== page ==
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Since 1964, Olympic pictograms have been worth thousands of words

Skit depicting pictograms of all 50 events stole the show at Friday’s Opening Ceremony

TOKYO, JAPAN - JULY 23: Dancers perform a pictogram of Olympic sports during the Opening Ceremony of the Tokyo 2020 Olympic Games. (Photo by Cameron Spencer)
TOKYO, JAPAN - JULY 23: Dancers perform a pictogram of Olympic sports during the Opening Ceremony of the Tokyo 2020 Olympic Games. (Photo by Cameron Spencer) (2021 Getty Images)

It was the portion of the Opening Ceremony that many were talking about, and no, it wasn’t the lighting of the torch.

Toward the end of Friday’s ceremony to open the Summer Olympics in Tokyo, the Japanese unveiled a neat production that paid homage to some Olympic history that they created when the Games were last held in Tokyo in 1964.

To help with communication for what became an increasingly diverse international collection of athletes and audience, Tokyo in 1964 unveiled pictograms to convey the characteristics of each sport at the Olympics.

The pictograms have been created and used by each host city of the Olympics ever since.

In both paying tribute to the history of pictograms and also introducing what this year’s versions would look like, performers acted out the pictograms of all 50 sports at this year’s Olympics.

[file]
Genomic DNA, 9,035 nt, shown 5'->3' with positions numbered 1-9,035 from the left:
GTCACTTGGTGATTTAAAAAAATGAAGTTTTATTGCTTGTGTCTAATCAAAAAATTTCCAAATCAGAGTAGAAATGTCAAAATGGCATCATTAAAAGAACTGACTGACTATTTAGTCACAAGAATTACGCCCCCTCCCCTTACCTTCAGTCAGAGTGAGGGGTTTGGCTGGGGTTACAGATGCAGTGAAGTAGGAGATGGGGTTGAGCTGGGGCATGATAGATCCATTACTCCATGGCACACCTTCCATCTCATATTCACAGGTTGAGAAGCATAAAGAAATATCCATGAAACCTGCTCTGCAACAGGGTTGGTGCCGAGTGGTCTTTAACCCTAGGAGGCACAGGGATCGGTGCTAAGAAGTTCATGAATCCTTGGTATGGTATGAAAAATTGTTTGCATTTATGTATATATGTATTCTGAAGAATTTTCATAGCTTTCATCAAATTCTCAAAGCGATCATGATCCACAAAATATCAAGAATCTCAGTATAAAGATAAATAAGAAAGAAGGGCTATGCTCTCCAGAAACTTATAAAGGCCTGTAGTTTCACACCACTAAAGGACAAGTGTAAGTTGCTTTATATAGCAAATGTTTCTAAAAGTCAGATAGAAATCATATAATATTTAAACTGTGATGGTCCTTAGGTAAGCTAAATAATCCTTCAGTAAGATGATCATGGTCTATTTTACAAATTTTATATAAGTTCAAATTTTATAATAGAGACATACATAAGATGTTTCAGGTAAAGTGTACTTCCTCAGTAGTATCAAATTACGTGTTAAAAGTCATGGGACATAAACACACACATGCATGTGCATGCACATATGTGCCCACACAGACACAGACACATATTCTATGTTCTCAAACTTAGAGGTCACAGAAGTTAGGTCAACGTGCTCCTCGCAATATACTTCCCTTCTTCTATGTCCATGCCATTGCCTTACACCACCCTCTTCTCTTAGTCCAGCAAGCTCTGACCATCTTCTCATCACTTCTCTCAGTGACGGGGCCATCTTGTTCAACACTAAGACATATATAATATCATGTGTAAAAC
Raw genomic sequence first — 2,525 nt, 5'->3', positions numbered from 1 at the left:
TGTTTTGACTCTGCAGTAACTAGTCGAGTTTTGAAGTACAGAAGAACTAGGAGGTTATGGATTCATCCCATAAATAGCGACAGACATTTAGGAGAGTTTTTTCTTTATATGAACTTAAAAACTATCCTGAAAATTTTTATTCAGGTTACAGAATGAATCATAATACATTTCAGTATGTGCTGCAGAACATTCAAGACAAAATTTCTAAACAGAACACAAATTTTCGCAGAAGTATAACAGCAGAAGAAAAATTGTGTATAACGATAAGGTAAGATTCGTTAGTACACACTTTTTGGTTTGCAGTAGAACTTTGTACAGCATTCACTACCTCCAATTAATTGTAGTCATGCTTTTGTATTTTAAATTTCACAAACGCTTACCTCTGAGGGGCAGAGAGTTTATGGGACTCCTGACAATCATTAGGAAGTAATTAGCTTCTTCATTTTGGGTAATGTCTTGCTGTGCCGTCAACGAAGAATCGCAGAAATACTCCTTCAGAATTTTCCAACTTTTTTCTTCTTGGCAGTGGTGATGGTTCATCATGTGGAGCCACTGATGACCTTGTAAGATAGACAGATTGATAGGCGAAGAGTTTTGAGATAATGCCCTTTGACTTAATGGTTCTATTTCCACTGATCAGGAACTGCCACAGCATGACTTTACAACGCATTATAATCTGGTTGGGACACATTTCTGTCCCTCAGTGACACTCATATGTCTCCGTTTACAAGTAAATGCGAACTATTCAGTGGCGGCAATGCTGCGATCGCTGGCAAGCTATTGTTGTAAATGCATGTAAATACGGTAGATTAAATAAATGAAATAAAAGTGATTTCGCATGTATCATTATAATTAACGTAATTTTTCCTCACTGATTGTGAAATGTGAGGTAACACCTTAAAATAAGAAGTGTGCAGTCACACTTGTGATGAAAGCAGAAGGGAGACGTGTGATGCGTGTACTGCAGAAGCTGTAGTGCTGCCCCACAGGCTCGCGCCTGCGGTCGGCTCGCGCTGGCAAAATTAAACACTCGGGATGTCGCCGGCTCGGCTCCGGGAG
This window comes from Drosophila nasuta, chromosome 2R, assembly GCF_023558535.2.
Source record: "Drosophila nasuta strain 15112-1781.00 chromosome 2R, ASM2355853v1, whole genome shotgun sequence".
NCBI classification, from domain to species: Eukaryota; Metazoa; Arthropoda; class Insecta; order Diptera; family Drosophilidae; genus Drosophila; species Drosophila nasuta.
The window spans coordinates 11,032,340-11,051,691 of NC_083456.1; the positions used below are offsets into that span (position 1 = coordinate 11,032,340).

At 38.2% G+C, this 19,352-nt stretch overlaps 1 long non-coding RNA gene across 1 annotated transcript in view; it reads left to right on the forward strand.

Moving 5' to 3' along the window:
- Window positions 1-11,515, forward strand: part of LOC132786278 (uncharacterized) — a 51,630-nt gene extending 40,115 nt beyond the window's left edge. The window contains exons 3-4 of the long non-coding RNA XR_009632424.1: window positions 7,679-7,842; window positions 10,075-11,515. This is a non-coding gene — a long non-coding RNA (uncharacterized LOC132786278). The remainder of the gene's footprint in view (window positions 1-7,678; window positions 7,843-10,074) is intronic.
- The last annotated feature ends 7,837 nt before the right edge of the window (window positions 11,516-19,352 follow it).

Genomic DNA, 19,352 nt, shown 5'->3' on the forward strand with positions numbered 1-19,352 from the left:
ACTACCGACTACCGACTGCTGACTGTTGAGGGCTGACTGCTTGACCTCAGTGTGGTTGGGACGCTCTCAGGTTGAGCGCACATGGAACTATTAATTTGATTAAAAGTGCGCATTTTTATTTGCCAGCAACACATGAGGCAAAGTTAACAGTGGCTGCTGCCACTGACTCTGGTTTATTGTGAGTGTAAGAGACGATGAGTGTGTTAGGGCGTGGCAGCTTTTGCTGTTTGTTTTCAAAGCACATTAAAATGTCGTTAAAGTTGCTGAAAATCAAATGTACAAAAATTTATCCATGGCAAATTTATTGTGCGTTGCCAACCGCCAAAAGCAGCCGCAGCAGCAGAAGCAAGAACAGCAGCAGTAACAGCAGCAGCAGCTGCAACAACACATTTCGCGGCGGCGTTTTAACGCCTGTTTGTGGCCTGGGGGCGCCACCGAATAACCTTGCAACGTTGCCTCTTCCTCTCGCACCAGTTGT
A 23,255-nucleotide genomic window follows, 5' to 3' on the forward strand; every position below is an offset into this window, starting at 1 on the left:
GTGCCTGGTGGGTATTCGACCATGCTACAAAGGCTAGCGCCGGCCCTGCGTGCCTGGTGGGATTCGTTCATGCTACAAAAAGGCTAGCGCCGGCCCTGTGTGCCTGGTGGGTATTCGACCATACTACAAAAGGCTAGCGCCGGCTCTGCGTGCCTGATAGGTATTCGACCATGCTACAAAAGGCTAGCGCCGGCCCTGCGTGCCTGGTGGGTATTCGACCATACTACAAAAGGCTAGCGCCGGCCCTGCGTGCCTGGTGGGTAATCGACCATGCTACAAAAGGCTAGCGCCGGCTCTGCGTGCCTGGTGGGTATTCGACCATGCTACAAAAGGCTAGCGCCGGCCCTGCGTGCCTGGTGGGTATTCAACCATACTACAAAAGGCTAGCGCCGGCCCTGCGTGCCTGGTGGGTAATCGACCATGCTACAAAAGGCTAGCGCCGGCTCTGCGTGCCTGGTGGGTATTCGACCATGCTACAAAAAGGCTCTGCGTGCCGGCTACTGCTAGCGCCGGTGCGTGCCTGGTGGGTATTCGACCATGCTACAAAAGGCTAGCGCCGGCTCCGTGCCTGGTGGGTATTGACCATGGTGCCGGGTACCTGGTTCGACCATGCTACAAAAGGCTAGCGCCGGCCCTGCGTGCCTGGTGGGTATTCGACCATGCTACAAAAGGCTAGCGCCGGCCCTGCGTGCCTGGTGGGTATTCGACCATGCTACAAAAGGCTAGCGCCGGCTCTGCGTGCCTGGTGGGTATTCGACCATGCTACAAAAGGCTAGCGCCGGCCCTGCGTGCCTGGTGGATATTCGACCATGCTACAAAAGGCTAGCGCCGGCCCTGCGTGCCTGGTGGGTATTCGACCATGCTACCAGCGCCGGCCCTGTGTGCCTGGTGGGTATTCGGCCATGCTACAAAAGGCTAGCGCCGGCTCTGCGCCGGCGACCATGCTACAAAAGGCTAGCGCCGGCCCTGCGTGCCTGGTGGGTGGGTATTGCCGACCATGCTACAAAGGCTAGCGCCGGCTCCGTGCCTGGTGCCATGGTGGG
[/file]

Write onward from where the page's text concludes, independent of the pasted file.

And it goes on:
To view the performance, click or tap here.

Markus Osterwalder, the secretary general of the International Society of Olympic Historians, said to Olympics.com that after little changes to the pictograms in the ’70s and ’80s, there began to be some evolution in the ’90s.

For the 1994 Winter Olympics in Lillehammer, Osterwalder said, for the first time, the pictograms told a story, since they were based on a 4,000-year-old rock carving found in a cave, representing a man on skis.

Osterwalder said this represented Norway’s heritage of winter sports into the graphic design of the pictogram.

In 2000, Sydney used the boomerang as the base for all the pictograms for those Games, while Athens in 2004 used the ancient Olympics as the base for its design of pictograms.

“It’s even better if they also give you a clue as to the flavor of the Games, their heritage, their look and so on,” Osterwalder said in the article. “And if you can use them for merchandising as well -- in Lillehammer, for example, they produced thousands of T-shirts and objects featuring the pictograms, and people loved them. If the pictograms are no good, you won’t sell anything. In such cases, they are perhaps symbols which allow people to understand that the sport is basketball or sailing, but nothing more than that. Moreover, those from the 1960s to the 1980s were purely informative, nothing more. And then that changed. They became part of the heritage, the look of the Games and the commercial program.”

For a look at the original pictograms from the 1964 Tokyo Olympics, click or tap here.

To see a list of all the sports and their pictograms for this year’s Olympics, courtesy of Olympics.com, click or tap here.

For a look at pictograms from each Summer Olympics from 1968-2016, click or tap on links below.

Which one is your favorite pictogram? Let us know in the comments below.


About the Author:

Keith is a member of Graham Media Group's Digital Content Team, which produces content for all the company's news websites.